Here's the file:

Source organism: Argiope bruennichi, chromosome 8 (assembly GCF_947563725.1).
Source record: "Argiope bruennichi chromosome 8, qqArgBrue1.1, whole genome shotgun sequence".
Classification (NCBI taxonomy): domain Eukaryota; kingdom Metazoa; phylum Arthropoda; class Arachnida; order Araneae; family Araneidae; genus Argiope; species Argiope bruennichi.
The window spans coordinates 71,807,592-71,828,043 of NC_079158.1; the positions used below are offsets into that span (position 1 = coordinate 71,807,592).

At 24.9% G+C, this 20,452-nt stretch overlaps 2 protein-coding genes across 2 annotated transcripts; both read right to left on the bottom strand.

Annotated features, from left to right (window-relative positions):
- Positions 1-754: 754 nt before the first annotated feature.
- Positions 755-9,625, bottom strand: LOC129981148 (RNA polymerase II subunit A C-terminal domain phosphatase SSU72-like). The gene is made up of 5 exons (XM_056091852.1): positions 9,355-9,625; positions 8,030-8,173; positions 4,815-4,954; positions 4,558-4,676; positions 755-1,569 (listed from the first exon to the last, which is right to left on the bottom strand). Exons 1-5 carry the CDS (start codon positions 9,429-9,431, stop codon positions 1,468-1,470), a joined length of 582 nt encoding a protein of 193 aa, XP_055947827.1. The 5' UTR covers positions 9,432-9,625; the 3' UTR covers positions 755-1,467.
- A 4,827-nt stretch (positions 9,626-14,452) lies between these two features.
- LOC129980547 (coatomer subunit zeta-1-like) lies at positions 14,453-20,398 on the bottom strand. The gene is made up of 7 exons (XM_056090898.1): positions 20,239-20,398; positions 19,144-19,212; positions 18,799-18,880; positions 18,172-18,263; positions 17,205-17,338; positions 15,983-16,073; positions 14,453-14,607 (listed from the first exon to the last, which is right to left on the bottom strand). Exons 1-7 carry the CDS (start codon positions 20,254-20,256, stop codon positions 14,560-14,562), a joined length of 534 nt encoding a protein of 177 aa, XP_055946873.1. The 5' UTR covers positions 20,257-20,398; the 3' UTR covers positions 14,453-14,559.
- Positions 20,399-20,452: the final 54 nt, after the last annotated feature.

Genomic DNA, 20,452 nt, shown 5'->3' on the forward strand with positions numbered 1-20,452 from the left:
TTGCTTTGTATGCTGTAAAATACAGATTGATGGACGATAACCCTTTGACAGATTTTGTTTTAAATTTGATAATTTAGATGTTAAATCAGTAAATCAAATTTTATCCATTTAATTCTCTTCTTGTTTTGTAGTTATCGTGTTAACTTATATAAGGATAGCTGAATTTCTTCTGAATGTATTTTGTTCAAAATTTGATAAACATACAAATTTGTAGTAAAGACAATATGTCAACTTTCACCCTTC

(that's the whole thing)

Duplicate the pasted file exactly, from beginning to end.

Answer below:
Source organism: Argiope bruennichi, chromosome 8 (assembly GCF_947563725.1).
Source record: "Argiope bruennichi chromosome 8, qqArgBrue1.1, whole genome shotgun sequence".
Classification (NCBI taxonomy): domain Eukaryota; kingdom Metazoa; phylum Arthropoda; class Arachnida; order Araneae; family Araneidae; genus Argiope; species Argiope bruennichi.
The window spans coordinates 71,807,592-71,828,043 of NC_079158.1; the positions used below are offsets into that span (position 1 = coordinate 71,807,592).

At 24.9% G+C, this 20,452-nt stretch overlaps 2 protein-coding genes across 2 annotated transcripts; both read right to left on the bottom strand.

Annotated features, from left to right (window-relative positions):
- Positions 1-754: 754 nt before the first annotated feature.
- Positions 755-9,625, bottom strand: LOC129981148 (RNA polymerase II subunit A C-terminal domain phosphatase SSU72-like). The gene is made up of 5 exons (XM_056091852.1): positions 9,355-9,625; positions 8,030-8,173; positions 4,815-4,954; positions 4,558-4,676; positions 755-1,569 (listed from the first exon to the last, which is right to left on the bottom strand). Exons 1-5 carry the CDS (start codon positions 9,429-9,431, stop codon positions 1,468-1,470), a joined length of 582 nt encoding a protein of 193 aa, XP_055947827.1. The 5' UTR covers positions 9,432-9,625; the 3' UTR covers positions 755-1,467.
- A 4,827-nt stretch (positions 9,626-14,452) lies between these two features.
- LOC129980547 (coatomer subunit zeta-1-like) lies at positions 14,453-20,398 on the bottom strand. The gene is made up of 7 exons (XM_056090898.1): positions 20,239-20,398; positions 19,144-19,212; positions 18,799-18,880; positions 18,172-18,263; positions 17,205-17,338; positions 15,983-16,073; positions 14,453-14,607 (listed from the first exon to the last, which is right to left on the bottom strand). Exons 1-7 carry the CDS (start codon positions 20,254-20,256, stop codon positions 14,560-14,562), a joined length of 534 nt encoding a protein of 177 aa, XP_055946873.1. The 5' UTR covers positions 20,257-20,398; the 3' UTR covers positions 14,453-14,559.
- Positions 20,399-20,452: the final 54 nt, after the last annotated feature.

Genomic DNA, 20,452 nt, shown 5'->3' on the forward strand with positions numbered 1-20,452 from the left:
TTGCTTTGTATGCTGTAAAATACAGATTGATGGACGATAACCCTTTGACAGATTTTGTTTTAAATTTGATAATTTAGATGTTAAATCAGTAAATCAAATTTTATCCATTTAATTCTCTTCTTGTTTTGTAGTTATCGTGTTAACTTATATAAGGATAGCTGAATTTCTTCTGAATGTATTTTGTTCAAAATTTGATAAACATACAAATTTGTAGTAAAGACAATATGTCAACTTTCACCCTTC